How can I save on closing costs?
Studies show that the closing  costs, which can average 2 to 3 percent of a total home purchase price, are often more costly than many buyers expect. But there are some ways to save:

* Negotiate with the seller to pay all or part of the closing costs. The lender (and seller) must agree to this.

* Get a no-point loan. The  trade-off is a higher interest rate on the loan, but buyers who are short on cash and can qualify for a higher interest rate may find a no-point loan will significantly cut their closing costs.

* Get a no-fee loan. Usually though, the fees are wrapped into a higher interest rate though it will save you on the amount of cash you need upfront.

* Get seller financing. This kind of arrangement usually does not entail traditional loan fees or charges.

* Shop around for the best loan deal.  Each direct lender and each mortgage brokerage has their own fee structure. Call around before submitting your final loan  application.

Who pays the closing costs?
Closing costs are usually paid by both parties, each paying their own incurred costs: the home seller or home buyer.  It can be negotiated by the buyer.

What are closing  costs?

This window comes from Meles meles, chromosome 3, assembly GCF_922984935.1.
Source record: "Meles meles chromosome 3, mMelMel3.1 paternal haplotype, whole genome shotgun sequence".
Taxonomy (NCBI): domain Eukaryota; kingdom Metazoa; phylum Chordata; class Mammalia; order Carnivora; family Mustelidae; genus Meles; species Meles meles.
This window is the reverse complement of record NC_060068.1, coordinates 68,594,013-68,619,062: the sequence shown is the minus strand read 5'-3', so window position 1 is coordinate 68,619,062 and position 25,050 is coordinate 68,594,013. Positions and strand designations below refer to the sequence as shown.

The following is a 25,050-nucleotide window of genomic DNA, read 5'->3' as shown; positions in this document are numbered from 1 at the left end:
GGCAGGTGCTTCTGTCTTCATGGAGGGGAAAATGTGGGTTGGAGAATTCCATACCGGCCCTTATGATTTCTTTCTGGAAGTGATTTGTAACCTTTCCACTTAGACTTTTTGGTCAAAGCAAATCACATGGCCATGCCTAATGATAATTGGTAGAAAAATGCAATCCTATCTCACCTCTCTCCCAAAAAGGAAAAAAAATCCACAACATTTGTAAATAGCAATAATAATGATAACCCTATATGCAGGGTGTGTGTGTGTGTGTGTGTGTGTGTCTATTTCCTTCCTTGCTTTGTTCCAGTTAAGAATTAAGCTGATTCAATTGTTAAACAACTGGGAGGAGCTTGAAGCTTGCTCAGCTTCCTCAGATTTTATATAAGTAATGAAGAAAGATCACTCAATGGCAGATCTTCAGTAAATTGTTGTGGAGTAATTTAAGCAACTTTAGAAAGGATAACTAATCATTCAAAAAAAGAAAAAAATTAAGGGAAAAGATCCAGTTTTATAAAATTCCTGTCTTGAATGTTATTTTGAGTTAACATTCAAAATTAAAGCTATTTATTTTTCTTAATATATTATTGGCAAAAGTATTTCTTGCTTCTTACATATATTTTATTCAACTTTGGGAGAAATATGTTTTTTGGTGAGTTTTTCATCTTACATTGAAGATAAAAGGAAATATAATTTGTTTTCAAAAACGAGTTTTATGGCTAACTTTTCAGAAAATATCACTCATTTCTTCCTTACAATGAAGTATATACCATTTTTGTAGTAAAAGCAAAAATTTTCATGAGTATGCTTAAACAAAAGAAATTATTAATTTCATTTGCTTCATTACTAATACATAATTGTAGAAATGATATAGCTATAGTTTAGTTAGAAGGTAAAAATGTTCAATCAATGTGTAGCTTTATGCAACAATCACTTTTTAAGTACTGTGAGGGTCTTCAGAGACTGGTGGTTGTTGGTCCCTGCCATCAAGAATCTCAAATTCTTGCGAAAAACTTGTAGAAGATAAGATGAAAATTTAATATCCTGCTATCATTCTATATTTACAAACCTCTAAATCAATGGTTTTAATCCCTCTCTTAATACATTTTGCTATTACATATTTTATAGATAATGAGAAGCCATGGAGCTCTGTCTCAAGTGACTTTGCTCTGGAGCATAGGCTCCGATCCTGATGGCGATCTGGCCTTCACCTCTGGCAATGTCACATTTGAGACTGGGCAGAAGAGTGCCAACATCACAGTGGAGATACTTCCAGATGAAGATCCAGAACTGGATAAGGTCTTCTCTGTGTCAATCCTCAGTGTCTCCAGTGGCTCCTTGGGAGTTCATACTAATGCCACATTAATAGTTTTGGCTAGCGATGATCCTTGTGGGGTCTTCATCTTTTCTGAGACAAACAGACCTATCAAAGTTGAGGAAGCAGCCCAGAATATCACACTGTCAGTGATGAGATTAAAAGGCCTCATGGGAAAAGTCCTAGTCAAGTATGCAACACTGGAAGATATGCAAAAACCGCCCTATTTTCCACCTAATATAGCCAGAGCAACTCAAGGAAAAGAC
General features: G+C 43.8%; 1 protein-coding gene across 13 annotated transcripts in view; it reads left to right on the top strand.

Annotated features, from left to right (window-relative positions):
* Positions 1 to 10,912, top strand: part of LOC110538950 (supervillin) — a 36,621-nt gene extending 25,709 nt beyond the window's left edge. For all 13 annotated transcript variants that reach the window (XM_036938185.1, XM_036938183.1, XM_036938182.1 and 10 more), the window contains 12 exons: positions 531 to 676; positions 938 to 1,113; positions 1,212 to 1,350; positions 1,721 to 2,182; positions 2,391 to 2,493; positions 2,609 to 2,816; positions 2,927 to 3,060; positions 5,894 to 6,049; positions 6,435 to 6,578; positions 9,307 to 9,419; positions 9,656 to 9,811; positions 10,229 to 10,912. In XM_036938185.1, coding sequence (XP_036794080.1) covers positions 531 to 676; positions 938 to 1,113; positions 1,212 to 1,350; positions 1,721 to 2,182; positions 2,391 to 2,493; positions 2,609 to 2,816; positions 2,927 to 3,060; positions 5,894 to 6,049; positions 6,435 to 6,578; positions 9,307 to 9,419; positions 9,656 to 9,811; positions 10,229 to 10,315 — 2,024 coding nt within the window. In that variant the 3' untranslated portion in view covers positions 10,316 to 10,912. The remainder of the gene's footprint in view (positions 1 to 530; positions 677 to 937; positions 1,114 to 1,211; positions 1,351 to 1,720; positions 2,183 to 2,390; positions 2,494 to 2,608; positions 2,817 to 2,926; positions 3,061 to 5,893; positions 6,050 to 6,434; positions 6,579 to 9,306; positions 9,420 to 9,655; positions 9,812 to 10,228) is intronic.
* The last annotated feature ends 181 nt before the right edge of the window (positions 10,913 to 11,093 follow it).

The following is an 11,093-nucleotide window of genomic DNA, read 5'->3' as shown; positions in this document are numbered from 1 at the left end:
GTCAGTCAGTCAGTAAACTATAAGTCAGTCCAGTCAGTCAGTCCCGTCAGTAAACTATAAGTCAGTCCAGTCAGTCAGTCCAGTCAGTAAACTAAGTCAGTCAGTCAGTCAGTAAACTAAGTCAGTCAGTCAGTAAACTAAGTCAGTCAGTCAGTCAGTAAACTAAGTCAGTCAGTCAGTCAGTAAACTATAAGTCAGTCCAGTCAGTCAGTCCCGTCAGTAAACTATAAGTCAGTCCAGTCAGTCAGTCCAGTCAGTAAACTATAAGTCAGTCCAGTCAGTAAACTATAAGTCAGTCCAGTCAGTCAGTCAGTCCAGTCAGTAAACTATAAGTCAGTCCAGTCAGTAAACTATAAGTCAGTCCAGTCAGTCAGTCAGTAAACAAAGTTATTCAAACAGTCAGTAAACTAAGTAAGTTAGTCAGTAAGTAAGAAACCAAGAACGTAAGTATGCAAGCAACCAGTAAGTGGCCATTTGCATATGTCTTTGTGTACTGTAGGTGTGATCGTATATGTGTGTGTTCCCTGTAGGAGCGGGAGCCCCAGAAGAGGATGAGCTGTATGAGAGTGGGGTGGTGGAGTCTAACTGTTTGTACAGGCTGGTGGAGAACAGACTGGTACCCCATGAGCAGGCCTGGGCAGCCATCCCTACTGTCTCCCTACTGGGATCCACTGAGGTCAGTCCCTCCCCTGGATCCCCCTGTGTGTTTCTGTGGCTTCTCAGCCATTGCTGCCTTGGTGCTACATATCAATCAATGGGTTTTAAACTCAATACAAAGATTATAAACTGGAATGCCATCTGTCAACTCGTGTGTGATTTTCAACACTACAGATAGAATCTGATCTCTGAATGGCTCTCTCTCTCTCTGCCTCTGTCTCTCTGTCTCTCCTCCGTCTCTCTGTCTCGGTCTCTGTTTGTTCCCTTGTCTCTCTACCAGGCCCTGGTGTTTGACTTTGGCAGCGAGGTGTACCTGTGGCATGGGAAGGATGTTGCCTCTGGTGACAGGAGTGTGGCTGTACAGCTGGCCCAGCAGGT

Closing costs are the fees for services, taxes or special interest charges that surround the purchase of a home.  They include upfront loan points, title insurance, escrow charges, document fees, pre-paid interest and property taxes.  Unless, these charges are rolled into the loan, they must be paid when the home is closed.

Why do I need a title report?
As much as a buyer may want to believe that the home you have found is perfect, a clear title report ensures there are no liens placed against the prior owners or any  documents that will restrict your use of the property.  A preliminary title report provides you with an opportunity to review any impediment that would  prevent clear title from passing to you.  When reading a preliminary report, it  is important to check the extent of your ownership rights or interest.  The most common form of interest is “fee simple” or “fee,” which is the highest type of  interest an owner can have in land.  Liens, restrictions and interests of others excluded from title coverage will be listed numerically as exceptions in the  report.  You also may have to consider interests of any third parties, such as  easements granted by prior owners that limit use of the property.  Some buyers  attempt to clear these unwanted items prior to purchase.  A list of standard exceptions and exclusions not covered by the title insurance policy may be attached.  This section includes items the buyer may want to investigate further,  such as any laws governing building and  zoning.